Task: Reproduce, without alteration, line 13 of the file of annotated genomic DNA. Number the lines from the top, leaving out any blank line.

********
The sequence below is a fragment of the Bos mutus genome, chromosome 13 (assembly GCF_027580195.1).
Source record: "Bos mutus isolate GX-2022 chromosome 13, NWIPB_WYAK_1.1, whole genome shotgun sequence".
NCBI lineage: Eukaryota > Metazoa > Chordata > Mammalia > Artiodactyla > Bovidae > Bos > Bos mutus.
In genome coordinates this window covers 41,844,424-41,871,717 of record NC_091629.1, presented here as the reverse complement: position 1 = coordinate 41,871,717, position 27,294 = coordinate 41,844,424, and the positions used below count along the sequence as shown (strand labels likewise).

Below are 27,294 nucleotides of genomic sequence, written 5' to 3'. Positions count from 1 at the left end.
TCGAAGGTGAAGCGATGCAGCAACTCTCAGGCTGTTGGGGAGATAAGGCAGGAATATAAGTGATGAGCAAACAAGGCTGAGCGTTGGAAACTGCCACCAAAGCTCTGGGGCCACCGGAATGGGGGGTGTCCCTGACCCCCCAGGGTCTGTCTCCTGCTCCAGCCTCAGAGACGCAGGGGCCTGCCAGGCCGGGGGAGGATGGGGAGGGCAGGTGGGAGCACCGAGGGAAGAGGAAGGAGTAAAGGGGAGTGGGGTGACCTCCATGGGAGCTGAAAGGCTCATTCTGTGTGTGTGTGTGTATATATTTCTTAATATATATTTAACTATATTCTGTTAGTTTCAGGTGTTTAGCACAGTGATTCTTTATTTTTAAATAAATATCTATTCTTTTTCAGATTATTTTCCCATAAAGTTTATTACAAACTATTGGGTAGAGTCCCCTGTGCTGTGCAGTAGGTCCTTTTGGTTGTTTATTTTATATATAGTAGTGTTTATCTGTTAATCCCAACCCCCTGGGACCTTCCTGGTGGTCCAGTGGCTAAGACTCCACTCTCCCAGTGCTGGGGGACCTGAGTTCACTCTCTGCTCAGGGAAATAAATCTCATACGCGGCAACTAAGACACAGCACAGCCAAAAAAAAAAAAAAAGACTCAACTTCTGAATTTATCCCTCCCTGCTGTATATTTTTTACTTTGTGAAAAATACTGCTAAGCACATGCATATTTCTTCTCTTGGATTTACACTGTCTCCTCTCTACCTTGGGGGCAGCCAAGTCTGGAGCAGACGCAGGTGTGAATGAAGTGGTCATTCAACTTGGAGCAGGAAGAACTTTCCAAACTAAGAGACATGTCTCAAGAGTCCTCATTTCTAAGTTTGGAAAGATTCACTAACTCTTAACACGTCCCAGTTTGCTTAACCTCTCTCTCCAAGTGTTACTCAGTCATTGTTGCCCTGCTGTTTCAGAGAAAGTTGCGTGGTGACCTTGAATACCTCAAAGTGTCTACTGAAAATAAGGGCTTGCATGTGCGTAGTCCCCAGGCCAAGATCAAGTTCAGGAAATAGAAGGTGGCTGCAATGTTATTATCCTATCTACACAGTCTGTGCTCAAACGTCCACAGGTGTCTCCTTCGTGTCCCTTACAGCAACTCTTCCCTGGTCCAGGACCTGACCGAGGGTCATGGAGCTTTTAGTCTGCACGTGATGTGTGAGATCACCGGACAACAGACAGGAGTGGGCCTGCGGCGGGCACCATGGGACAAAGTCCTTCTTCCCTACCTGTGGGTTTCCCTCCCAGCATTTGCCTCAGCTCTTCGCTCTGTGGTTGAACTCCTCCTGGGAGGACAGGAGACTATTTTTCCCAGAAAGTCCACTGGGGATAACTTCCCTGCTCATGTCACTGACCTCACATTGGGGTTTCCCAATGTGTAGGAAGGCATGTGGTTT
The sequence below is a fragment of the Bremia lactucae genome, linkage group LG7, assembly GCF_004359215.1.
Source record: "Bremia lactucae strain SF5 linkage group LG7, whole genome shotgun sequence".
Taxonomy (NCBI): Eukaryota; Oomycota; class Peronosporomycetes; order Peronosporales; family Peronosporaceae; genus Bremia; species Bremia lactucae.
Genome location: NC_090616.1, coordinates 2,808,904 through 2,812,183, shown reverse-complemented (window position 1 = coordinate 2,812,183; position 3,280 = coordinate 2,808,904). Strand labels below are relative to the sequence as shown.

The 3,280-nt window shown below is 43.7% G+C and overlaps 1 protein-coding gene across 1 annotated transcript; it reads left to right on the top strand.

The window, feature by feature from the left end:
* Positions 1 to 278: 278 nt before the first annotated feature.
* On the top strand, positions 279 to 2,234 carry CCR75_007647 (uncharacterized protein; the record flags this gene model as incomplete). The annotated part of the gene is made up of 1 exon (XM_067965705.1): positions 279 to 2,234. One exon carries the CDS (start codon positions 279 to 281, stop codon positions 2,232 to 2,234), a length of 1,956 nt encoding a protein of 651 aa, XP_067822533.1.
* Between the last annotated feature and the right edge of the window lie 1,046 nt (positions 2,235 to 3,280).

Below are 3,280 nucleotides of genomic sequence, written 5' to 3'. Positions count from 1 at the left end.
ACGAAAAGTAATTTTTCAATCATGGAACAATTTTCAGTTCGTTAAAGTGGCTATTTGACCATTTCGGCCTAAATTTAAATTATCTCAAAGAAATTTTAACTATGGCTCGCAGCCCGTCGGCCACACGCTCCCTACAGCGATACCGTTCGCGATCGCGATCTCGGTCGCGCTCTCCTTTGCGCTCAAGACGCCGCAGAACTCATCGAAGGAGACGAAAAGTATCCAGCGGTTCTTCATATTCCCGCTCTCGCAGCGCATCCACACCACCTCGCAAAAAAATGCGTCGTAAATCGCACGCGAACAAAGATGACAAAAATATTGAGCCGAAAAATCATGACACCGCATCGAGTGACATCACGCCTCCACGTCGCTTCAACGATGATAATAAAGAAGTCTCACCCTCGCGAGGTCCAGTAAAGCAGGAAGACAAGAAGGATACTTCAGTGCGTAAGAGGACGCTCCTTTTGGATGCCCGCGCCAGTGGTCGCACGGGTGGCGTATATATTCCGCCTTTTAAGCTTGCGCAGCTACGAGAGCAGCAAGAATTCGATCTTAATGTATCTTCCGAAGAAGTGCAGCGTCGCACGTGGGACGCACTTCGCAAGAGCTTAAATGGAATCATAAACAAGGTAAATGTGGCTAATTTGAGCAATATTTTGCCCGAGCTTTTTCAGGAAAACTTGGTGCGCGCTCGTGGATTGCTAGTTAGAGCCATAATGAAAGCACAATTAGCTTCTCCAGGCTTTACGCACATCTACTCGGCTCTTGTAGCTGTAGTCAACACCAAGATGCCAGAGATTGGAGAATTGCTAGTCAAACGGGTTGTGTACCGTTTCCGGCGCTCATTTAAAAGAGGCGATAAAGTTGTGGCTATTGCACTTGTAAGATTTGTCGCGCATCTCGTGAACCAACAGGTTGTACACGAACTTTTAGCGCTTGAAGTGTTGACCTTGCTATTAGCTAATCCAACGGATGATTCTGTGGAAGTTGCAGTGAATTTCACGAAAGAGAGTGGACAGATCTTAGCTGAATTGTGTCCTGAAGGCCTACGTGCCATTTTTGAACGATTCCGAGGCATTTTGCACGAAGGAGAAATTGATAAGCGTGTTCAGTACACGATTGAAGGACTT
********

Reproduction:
* Positions 1 to 278: 278 nt before the first annotated feature.